To become an IT business analyst, you'll likely need at least a bachelor's degree in information technology, business, computer systems, or a related field. Some employers may also prefer candidates with a master's degree, like a Master of Business Administration with a concentration in technology. However, a bachelor's degree can get you in the door with an entry-level position within a company and work your way up. 

Read more: Bachelor’s Degree in Computer Science: A Guide

2. Gain relevant work experience

IT business analysts are tasked with the important responsibility of analyzing existing IT systems, identifying their gaps and needs, and developing solutions to ensure organizations can run as efficiently as possible. In effect, many employers may prefer candidates with relevant prior work experience in a related position, such as in a junior IT, business, or data analyst role. Some IT business analysts may even be former consultants or interns with project management experience.

Read more: Entry-Level Analyst Jobs, Salaries, and Skills to Get Hired

3. Build IT business analyst skills

You'll need a combination of technical and human skills to succeed as an IT business analyst. While some days you may be tasked with reading industry materials, reviewing products, and analyzing computer systems, other days you'll need to communicate your findings and recommendations to key organizational stakeholders.

At a glance, some of the skills you'll likely need as an IT business analyst include:

  • Attention to detail

  • Communication

  • Critical thinking

  • Data analysis

  • Negotiation

  • Organization

  • Problem-solving

  • Project management

  • Teamwork

  • Knowledge of IT systems

Read more: 7 In-Demand IT Skills to Boost Your Resume 

4. Consider certification

You may not need a certification to land an IT business analyst job, but earning one may boost your job prospects. Earning a certificate sets you apart from other candidates and helps balance your education. For example, IT certificates can demonstrate your skills in information technology, while business certificates highlight your knowledge of the business side of things.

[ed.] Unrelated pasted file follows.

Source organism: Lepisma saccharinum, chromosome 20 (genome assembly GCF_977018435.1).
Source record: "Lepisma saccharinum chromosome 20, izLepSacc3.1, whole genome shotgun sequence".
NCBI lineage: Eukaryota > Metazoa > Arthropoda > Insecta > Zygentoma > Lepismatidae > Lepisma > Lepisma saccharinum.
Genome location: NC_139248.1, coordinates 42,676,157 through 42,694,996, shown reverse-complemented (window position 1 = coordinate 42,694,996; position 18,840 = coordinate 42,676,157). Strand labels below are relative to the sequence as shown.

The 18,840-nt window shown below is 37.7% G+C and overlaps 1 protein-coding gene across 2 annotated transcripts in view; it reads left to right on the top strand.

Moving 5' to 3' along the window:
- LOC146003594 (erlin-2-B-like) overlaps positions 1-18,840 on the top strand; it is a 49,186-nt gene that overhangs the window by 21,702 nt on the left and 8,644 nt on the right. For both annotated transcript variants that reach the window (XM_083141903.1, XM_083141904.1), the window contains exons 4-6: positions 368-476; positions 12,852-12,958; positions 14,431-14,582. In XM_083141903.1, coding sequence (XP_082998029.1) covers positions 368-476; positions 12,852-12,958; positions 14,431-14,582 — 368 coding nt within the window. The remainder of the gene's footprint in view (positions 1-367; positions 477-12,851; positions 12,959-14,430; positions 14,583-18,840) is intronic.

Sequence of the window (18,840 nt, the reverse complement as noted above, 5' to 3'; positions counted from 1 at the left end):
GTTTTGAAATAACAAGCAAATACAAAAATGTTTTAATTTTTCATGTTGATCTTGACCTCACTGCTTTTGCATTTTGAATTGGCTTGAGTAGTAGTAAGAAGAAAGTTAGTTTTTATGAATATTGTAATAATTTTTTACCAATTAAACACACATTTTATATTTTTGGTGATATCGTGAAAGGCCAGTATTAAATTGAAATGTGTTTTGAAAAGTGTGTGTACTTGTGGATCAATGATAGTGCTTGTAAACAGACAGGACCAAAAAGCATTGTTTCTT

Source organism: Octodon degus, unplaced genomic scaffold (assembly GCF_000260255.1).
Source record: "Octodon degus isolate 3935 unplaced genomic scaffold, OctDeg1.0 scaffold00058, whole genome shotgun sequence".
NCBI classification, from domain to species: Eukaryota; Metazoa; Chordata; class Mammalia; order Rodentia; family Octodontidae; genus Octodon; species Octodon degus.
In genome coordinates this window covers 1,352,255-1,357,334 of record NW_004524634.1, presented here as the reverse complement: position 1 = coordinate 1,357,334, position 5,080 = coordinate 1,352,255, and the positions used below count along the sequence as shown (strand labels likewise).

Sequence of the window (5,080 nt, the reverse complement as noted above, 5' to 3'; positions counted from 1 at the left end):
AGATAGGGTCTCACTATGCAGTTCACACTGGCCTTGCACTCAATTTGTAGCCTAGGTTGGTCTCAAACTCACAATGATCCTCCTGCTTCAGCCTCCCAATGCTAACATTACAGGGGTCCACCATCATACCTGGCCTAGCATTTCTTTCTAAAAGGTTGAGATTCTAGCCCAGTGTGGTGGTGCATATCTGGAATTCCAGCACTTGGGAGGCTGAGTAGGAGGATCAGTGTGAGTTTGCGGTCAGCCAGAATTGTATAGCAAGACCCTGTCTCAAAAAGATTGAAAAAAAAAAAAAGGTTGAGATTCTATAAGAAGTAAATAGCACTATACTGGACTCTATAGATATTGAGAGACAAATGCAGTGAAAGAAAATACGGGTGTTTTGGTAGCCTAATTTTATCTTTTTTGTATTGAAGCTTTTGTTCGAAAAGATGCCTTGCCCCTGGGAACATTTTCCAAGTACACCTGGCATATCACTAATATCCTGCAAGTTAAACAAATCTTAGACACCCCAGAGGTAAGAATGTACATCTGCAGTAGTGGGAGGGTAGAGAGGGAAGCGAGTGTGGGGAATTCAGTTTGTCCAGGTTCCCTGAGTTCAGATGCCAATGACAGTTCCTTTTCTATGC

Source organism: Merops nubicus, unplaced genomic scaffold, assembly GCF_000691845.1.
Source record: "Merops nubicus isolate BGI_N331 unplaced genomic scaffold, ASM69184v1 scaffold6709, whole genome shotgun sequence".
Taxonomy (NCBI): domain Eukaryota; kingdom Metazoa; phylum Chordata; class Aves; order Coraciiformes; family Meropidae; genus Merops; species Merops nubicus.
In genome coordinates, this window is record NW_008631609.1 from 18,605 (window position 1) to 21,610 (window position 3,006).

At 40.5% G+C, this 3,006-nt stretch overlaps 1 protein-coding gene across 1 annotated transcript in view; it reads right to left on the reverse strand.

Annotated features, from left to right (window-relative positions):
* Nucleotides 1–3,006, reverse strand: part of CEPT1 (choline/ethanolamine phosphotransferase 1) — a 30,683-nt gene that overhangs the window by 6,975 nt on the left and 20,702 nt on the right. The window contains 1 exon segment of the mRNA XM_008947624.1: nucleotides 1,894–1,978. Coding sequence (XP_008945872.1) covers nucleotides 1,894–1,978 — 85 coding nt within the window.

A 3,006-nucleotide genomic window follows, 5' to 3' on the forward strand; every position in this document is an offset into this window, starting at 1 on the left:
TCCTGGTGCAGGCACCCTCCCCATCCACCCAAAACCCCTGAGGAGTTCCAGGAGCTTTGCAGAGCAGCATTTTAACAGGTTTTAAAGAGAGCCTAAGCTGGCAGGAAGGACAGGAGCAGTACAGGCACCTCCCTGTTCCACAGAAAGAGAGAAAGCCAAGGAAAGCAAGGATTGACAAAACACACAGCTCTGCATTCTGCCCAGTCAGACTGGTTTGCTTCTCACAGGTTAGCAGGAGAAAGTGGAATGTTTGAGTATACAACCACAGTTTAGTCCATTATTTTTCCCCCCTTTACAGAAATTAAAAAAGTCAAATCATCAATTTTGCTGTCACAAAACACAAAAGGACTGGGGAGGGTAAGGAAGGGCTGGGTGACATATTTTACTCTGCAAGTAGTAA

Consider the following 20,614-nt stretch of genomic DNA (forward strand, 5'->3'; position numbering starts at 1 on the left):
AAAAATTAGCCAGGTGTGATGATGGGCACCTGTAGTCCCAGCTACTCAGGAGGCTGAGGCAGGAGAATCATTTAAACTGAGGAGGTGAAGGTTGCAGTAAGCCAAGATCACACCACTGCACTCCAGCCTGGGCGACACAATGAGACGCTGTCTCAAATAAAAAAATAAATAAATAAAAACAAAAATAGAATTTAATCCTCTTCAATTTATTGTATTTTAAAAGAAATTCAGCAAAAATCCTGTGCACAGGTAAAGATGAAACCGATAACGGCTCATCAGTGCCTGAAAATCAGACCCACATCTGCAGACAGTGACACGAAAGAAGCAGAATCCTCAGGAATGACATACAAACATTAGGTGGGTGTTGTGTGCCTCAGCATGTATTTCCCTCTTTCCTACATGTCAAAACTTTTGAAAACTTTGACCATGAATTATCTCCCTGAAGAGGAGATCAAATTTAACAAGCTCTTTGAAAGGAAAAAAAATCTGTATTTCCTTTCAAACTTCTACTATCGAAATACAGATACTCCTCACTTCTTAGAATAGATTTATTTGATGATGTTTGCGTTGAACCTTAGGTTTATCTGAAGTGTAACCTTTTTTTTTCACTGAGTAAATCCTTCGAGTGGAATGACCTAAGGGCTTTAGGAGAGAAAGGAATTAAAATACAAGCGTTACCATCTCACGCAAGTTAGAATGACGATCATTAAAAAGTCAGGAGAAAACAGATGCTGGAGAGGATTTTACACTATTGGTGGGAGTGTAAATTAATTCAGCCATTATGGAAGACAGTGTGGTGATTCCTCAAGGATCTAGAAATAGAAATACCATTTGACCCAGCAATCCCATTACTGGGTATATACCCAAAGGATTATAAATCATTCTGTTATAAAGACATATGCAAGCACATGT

Here are some certifications to consider:

  • Agile Analysis Certification (AAC)

  • Business Analysis Professionals (CBAPs) 

  • Certified Business Analysis Professional (CBAP)]

  • Certified Information Security Manager (CISM)

  • Certified Professional for Requirements Engineering (CPRE)

  • Entry Certificate in Business Analysis (ECBA)

  • Google Certified Professional Cloud Architect

  • Professional in Business Analysis (PBA)

Read more: 10 Essential IT Certifications for 2024

5. Apply for IT business analyst jobs and explore your career path

Your career path as an IT business analyst can include promotions and lateral moves depending on the organization's needs and your interests. You may begin your career as a project coordinator, which allows you to learn how to organize resources, maintain budgets, and meet deadlines. From there, you may seek positions as a project manager, senior business analyst, and technology architect.

You also may be interested in seeing how IT roles related to a business analyst career compare. Many of these positions share similar skills and management styles. Some of the related jobs (and their salaries) that you may pursue on your career journey include [3,4,5]:

JobMedian annual salary (2022 US BLS)
Computer network architect$126,900
Computer programmer$97,800
Database administrator$99,890
Database architect$134,870
Information security analyst$112,000
Network and computer systems administrator$90,520
Web developer$78,580

Find a business analyst course to get started today.

Your career as an IT business analyst starts with training. Consider a bachelor's degree like the Bachelor of Science in Computer Science from the University of London. You also can pursue a graduate degree like the Master of Computer and Information Technologyfrom Penn Engineering.

If you already have a degree, you can continue building your knowledge base with certifications like the Google Data Analytics Professional Certificate. You can find these degrees, certifications, and more on Coursera.

Article sources


US Bureau of Labor Statistics. "Occupational Outlook Handbook: Management Analysts,”  Accessed February 15, 2024.